Lease extensions are particularly common in London with the thousands of houses converted into flats. It is often necessary to start the statutory procedure to extend, based on 2 years ownership, whilst in practice, most extensions are agreed by consent. The reason for this is that the freeholder cannot resist the extension as long as you qualify to extend and comply with the procedure, and the premium will be within a fairly narrow band. Consequently, there is little real incentive for freeholders to be difficult, but some still are !
Our fees for extending a lease
For leaseholders, we charge a fixed fee of £750.00 plus VAT for dealing with the paperwork necessary where an extension has been agreed directly with the freeholder outside of the statutory legal framework.
Our fixed fees for dealing with service of the necessary notice on the freeholder and dealing with any counter notice served by or on behalf of the freeholder under the statutory procedures is £950.00 plus VAT plus disbursements. This does not include dealing with any necessary consent from your current mortgage lender which is an extra cost of £150.00 plus VAT, but does include approving the deed confirming the extension and also registration at the Land Registry.
We can also assist with negotiations on the premium to extend a lease and do so on a time spent basis, since each matter is different. If you are unable to reach an agreement with the freeholder after exhausting negotiations and the statutory procedure, you would need to apply to the Leasehold Valuation Tribunal to decide the correct premium. Our litigation department can assist with such applications, which are chargeable on a time basis.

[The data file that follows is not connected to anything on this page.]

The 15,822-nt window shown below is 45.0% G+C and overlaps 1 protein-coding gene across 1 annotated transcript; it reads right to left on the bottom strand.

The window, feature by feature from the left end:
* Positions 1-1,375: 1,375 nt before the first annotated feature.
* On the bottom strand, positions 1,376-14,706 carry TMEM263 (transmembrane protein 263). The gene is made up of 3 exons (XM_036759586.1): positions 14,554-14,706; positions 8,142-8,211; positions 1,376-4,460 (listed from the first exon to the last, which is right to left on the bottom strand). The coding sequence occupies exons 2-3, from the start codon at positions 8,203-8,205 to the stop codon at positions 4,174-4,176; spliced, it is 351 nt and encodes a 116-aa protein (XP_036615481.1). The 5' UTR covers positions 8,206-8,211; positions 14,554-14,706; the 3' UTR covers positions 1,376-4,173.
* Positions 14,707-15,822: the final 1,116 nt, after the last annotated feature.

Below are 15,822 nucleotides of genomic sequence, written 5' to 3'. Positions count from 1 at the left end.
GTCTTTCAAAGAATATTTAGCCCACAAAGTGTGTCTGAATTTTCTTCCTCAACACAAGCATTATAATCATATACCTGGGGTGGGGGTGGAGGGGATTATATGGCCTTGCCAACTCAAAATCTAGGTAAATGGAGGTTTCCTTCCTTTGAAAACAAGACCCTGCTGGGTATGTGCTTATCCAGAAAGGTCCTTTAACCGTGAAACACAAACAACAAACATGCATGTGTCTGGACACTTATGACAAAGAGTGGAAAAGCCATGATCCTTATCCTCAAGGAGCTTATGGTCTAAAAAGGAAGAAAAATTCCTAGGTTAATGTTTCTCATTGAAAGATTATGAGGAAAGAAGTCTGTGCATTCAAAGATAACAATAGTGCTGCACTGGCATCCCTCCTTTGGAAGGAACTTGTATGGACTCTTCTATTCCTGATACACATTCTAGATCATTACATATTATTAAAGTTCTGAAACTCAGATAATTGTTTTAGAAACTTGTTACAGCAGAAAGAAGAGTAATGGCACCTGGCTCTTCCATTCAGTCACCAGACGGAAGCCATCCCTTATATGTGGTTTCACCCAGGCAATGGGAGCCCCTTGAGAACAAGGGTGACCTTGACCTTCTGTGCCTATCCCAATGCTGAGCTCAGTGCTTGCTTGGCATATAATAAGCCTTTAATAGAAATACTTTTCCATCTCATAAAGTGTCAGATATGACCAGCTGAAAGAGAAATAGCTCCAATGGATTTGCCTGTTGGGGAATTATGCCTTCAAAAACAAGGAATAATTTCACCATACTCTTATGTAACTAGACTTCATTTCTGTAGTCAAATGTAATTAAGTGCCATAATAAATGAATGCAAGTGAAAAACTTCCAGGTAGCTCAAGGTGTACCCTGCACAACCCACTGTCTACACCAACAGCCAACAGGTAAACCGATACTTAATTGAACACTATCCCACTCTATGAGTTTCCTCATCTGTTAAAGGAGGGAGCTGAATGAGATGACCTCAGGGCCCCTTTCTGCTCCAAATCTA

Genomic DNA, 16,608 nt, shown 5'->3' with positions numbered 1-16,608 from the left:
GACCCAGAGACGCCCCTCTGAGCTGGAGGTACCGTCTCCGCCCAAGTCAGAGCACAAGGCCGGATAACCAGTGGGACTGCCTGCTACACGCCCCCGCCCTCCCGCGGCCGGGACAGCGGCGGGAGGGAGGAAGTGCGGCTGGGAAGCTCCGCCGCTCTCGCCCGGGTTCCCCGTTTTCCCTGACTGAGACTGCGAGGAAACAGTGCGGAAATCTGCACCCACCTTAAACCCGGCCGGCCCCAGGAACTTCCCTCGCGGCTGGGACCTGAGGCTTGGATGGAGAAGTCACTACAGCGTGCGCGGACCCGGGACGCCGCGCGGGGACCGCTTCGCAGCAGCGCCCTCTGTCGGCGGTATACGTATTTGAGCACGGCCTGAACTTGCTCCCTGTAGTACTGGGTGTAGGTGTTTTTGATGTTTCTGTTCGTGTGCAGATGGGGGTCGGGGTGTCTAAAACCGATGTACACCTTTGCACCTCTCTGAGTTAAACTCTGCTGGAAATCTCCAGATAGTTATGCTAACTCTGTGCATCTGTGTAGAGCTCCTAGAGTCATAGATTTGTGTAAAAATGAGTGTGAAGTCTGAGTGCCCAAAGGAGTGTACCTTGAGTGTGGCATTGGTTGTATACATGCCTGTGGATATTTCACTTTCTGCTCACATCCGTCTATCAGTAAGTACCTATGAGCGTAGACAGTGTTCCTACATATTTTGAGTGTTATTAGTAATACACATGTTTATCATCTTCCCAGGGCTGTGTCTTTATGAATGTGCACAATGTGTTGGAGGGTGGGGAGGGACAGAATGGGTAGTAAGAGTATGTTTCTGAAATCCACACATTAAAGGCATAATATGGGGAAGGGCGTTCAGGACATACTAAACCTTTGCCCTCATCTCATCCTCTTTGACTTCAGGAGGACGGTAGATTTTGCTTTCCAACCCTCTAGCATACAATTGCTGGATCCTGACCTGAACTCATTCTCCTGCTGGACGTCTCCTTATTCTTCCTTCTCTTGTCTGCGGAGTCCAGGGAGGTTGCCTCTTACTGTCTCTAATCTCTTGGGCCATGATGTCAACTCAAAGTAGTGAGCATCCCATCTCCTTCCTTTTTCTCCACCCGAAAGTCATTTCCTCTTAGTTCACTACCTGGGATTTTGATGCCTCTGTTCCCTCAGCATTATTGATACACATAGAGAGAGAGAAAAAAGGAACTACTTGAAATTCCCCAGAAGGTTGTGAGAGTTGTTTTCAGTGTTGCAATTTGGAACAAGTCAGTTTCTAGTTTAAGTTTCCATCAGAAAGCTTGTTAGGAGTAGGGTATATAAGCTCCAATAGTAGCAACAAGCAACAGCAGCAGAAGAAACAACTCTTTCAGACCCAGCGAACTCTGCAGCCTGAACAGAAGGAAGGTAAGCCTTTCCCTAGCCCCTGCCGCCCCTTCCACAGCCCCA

In instructing Darlingtons, you can be assured of specialist and accredited expertise. We are members of the Conveyancing Quality Standard panel of the Law Society. As things stand, not many law firms have achieved the necessary standard, which also involves ongoing monitoring.
In order to be able to exercise this right, you must satisfy certain criteria.
The Qualifying Criteria
To use this process the property in question must be a flat. In order to have the right to extend your lease, you will have to be able to show that:
• You have owned the lease for a minimum of 2 years. It is important to note that the duration of your ownership is not calculated from when you purchased the property but from the date that you were registered as the leasehold proprietor at the Land Registry. It is also worth noting that if a tenant who was entitled to exercise the right dies, their personal representatives are able to exercise the right on their behalf.